I’m addressing OP’s anxiety. These threads can leave the average tech employee thinking his average salary is hopelessly low, where, in reality they are reading top examples from people at outlier companies. It’s like comparing yourself to the highlight-reel best moments of your social media friends.

EDIT: For what it’s worth, I’d like to point out you’re attacking me personally in your message, and not even addressing what I said, which is that people tend to take a bunch of exaggeration and extrapolate.

It's fine advice to not compare yourself to unreachable heights. My issue with your comment is that you characterize $300k/yr as an "outlier at outliers" number and it just isn't true. The salary numbers at Facebook (which you brought up as an explicit example) suggest it's very close to the median there, which knocks off "outlier at" easily. $300k/yr is entirely reachable without living in the bay area, without being a mythical unicorn who people only report sightings of based on 4th-hand accounts, and without driving a Porsche and having a supermodel SO.

To reiterate: $300k/yr is not an exaggeration. If you continue making the same sort of message in future threads relating to dev salary, I'd encourage you to up the number considerably or change your location frame to somewhere not in the US. You're right I was overly aggressive in my opening remark, I'm sorry for that.

Yeah, this is something I always wonder. Every time salaries come up here the anecdotal numbers batted around as "standard" in Silicon Valley get higher, and every time I neurotically search around the net for corroborating information and find little to none. I don't doubt these high salary figures are real, but I have doubts they represent the median.

Those numbers are probably TC (total compensation) which includes stocks and sometimes bonuses. If you go on Blind you can see people are receiving offers in that ballpark from Facebook and Google, who seem to be in a bidding war of sorts for talent.

All of the valley is in a bidding war for talent right now. I don't think there has ever been a better time to be a software engineer.

There was a while when startups were more attractive for compensation than FAANGs, but the big companies really stepped up their game.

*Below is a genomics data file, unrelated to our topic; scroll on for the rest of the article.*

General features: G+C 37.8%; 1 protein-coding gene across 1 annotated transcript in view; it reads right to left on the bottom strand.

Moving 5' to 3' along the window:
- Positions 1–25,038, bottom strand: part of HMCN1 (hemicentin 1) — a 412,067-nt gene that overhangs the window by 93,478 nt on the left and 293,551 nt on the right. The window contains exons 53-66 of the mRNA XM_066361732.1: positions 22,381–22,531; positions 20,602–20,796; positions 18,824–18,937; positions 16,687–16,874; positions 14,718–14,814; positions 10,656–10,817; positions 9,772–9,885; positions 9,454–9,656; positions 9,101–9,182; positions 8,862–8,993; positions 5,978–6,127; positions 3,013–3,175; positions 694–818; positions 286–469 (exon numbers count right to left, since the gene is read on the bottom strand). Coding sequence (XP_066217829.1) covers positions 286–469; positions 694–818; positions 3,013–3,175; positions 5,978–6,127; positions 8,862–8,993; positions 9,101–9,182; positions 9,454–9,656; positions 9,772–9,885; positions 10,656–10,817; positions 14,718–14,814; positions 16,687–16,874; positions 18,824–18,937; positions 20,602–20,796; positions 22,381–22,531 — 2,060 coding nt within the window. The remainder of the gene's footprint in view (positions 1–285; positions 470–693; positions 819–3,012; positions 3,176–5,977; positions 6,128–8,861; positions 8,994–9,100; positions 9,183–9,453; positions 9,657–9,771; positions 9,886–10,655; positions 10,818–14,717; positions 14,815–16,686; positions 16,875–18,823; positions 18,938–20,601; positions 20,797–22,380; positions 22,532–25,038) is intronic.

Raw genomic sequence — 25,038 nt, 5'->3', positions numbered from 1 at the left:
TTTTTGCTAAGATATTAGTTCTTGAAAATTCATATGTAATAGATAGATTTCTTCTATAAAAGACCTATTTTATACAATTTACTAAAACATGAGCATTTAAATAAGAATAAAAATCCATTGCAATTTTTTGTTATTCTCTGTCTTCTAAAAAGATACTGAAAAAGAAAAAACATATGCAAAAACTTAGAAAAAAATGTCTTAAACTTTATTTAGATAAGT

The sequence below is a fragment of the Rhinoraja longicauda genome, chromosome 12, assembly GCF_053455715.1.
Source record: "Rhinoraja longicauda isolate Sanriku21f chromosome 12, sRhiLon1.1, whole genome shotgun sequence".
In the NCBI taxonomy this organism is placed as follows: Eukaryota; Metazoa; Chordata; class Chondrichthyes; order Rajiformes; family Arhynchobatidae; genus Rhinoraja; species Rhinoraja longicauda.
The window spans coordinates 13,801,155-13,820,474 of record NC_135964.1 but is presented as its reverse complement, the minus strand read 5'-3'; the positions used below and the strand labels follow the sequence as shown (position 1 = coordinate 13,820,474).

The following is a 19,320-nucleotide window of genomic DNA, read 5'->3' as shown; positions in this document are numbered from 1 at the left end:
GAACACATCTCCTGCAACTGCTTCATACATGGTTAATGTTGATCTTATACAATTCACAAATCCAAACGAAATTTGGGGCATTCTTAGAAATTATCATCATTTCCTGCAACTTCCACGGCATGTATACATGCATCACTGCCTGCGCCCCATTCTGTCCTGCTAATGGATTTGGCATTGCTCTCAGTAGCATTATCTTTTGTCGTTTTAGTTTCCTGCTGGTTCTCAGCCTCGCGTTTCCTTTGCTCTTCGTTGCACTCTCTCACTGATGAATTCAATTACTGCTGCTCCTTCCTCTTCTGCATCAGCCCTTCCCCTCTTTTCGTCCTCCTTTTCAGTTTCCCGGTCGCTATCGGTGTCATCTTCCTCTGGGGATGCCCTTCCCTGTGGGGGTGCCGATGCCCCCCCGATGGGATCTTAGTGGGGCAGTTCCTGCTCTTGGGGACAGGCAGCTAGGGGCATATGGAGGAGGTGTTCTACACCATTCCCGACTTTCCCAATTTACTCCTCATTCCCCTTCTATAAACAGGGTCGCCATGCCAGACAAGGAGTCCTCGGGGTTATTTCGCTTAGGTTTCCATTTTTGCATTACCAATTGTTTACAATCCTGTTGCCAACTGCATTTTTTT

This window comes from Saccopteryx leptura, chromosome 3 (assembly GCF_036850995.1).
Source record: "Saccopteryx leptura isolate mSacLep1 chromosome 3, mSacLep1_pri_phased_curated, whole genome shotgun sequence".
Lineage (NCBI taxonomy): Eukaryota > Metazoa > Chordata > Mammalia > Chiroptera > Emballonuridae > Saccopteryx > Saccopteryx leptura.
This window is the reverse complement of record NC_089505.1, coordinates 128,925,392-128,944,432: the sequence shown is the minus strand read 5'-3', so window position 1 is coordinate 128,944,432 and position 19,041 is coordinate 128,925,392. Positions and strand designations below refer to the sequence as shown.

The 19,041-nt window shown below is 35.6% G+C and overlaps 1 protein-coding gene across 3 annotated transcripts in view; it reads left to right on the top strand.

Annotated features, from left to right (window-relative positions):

Nowadays you can work at a startup and hope to make a few million dollars in the unlikely event that it IPOs and you got in early enough to have a lot of shares, or you can work at a FAANG and be guaranteed to make a million dollars every 4-5 years, or even more frequently, and you'll have better benefits too.

^^^^^ This x1000000000

a lot of FAANG-a-likes structure compensation in parts. base salary alone is not the whole picture. RSUs are anywhere from 50% to 100% of salary and vest quarterly or monthly. yearly bonuses are 15% to 25%.

at the low end a person making 130k in base is pushing 200k total comp.

It’s almost like trolling.

“The average penis is 8 inch”

The key is to accept that you'll never "earn as much as you should", let it go, and just live your life, find problems worth solving, and solve them. The rat race pays you one price in your hand while simultaneously taking another one out of your back pocket.

A good sales manager in a busy new car dealership will make 140K a year. A general sales manager is at 165K. A General manager could be over 200K... these folks typically have a HS diploma in their pocket.

This is a stupid use of averages.

PMs come in a little senior to rank and file programmers. That doesn't mean that a PM of ten years experience makes more than a programmer of ten years.

From the article:

"The salary advantage for product managers has only grown, says Hired’s data scientist Jessica Kirkpatrick. 'We see that software engineers have always been paid less than product managers, but that the pay gap has widened over the past year,' she wrote by email. The trend holds after accounting for experience. Software engineers, on average, are paid about 10% less than product managers in their first year as well as after six or more years of experience."

So it's not just a matter of PMs being more experienced.

What is the typical overall experience of a product manager in their first year vs the overall experience of a software engineer in their first year?